After a late and turbulent spring, we seem to have progressed very quickly to a heatwave – or at least to what we, with less than three years' experience, certainly regard as a heatwave! It does not do the garden much good; seeds and plants, which were lovingly tended through the vagaries of the spring weather, now wilt, crisp and fry – and the gardener does much the same!
The obvious solution, as I have mentioned before, is to take to the Mediterranean, and spend days both on it, and, refreshingly, in it. We have launched both at Argelès and Banyuls, and from those two centres covered quite a stretch of coast. This activity has reinforced our feeling of last year, which was that the stretch of coastline known as the Côte Vermeille, is truly one of the great glories of the Pyrénées Orientales, but really only appreciable from the water. We have ventured further south into Spanish waters this year, discovering perhaps the finest bay yet – the Platja de Garbet, south of the worryingly-named town of Colera, (where I see there is a Platja dels Morts).
On the way down there we stopped, as last year, under one of the high, black cliffs on either side of Port Bou, and marvelled again at the flight of the rock- and cave-nesting swifts as they fly out into the sun and over the water. It is a wonderful experience to be swimming in the silken waters, with screaming swifts hurtling above you. While relaxing later in the bobbing boat, staring up at the vertical cliffs, which must be at least two hundred feet high, I tried to watch individual birds carefully and estimate their wingspan, an almost impossible task as they hurtle overhead. The point was that I was convinced that I had seen white on some of the birds, which must mean that they were alpine swifts, with a wingspan of some 21 inches according to my book. Common swifts there certainly were in numbers, too, making a very fine spectacle.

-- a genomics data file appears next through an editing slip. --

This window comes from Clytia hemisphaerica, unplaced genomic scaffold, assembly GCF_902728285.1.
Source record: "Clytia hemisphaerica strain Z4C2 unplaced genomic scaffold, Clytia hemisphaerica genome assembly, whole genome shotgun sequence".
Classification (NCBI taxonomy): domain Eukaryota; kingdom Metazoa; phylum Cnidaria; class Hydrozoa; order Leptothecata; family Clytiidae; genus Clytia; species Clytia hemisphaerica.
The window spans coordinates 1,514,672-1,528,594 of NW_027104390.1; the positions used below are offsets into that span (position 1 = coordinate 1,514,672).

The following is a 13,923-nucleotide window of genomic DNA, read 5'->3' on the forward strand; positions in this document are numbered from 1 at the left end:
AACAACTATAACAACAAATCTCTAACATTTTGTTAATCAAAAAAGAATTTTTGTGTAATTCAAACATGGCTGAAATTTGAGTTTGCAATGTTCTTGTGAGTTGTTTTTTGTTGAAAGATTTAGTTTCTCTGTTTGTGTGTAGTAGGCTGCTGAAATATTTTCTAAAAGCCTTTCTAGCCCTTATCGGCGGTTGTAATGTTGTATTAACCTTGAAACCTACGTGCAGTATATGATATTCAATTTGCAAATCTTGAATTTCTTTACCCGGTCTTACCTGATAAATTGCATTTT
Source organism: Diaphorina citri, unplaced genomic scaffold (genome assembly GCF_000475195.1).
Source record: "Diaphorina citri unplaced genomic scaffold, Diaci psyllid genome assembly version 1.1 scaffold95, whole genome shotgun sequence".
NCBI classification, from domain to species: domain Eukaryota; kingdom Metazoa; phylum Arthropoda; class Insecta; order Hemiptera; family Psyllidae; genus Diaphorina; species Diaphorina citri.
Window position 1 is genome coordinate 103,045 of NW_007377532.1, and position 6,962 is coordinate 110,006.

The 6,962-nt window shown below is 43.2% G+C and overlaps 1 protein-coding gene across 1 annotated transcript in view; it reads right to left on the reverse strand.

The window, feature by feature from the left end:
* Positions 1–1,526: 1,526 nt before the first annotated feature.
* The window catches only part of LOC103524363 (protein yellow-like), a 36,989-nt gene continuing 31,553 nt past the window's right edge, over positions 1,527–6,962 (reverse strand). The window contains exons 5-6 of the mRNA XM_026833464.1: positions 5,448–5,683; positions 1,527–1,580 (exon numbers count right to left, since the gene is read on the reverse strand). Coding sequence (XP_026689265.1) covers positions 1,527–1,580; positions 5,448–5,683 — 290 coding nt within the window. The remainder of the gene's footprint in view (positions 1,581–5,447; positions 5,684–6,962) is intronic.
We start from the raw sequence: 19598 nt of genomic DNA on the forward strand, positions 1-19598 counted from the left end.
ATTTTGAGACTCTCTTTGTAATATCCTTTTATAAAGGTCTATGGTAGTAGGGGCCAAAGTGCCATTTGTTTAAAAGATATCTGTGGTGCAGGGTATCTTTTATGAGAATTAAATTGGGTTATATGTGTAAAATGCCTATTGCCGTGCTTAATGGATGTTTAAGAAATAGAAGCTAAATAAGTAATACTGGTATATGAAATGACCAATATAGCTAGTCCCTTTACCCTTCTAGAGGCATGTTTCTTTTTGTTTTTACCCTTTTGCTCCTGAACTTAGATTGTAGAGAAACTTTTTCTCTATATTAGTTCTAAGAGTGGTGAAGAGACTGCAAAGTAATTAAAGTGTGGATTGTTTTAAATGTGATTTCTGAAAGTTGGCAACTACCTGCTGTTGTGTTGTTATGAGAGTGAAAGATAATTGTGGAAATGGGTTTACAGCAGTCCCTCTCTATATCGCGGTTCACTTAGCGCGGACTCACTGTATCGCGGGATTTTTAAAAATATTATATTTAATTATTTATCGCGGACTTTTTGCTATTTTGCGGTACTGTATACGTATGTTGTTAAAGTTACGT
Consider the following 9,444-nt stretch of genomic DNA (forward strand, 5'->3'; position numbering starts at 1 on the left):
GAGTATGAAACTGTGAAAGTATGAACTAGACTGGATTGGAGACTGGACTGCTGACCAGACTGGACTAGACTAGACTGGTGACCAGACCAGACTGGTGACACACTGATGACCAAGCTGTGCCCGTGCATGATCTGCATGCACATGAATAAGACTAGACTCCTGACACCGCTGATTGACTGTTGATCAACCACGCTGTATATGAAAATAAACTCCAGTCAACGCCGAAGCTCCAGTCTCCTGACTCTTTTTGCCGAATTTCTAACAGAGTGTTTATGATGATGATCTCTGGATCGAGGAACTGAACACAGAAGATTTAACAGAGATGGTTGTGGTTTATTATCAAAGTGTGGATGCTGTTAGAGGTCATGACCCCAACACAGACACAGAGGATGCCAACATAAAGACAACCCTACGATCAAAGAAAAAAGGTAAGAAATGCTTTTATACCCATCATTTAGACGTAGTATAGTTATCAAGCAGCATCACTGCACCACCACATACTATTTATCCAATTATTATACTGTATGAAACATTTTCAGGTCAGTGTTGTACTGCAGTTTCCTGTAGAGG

Elsewhere, with a lower, more vegetated and less rocky shore, I was able to watch and contrast the more fluttery flight of sand martins as they patrolled the crest of the escarpment in search of insects. Several times this year I have confirmed my feeling that all these hirundines choose to nest in busy places, where there is lots of life around, including lots of traffic, which they do not appear to mind. This has been confirmed in Perpignan, Sorède, St. Nazaire and the main street of our own village of Le Pont (Reynes), where the calls and flight of swifts, swallows and house martins entertain you as you wait for a bus. By contrast, in our normally quiet suburb, (where it seems to me, the houses still offer adequate ledges for nesting) few birds are actually resident although plenty may be seen high overhead on a calm evening. Perhaps they do feel some real affinity with old centres of population and human activity?
We have been in the water a great deal, with Martine, of course, properly under it, me pottering along gently on the surface. The great sighting this year has been our first octopus; Martine in fact saw two, on different days, but I actually managed to view the second which was a great thrill. He (Martine promptly christened it "Oscar" so it has to be "he " – sad, I know!), was very well camouflaged, and aware of our presence but in no way suggested real alarm, just moving gently away. They have a strange, amorphous, flowing motion, visibly changing shape as they glide over and around the rocks, a characteristic which may be intended to confuse a predator.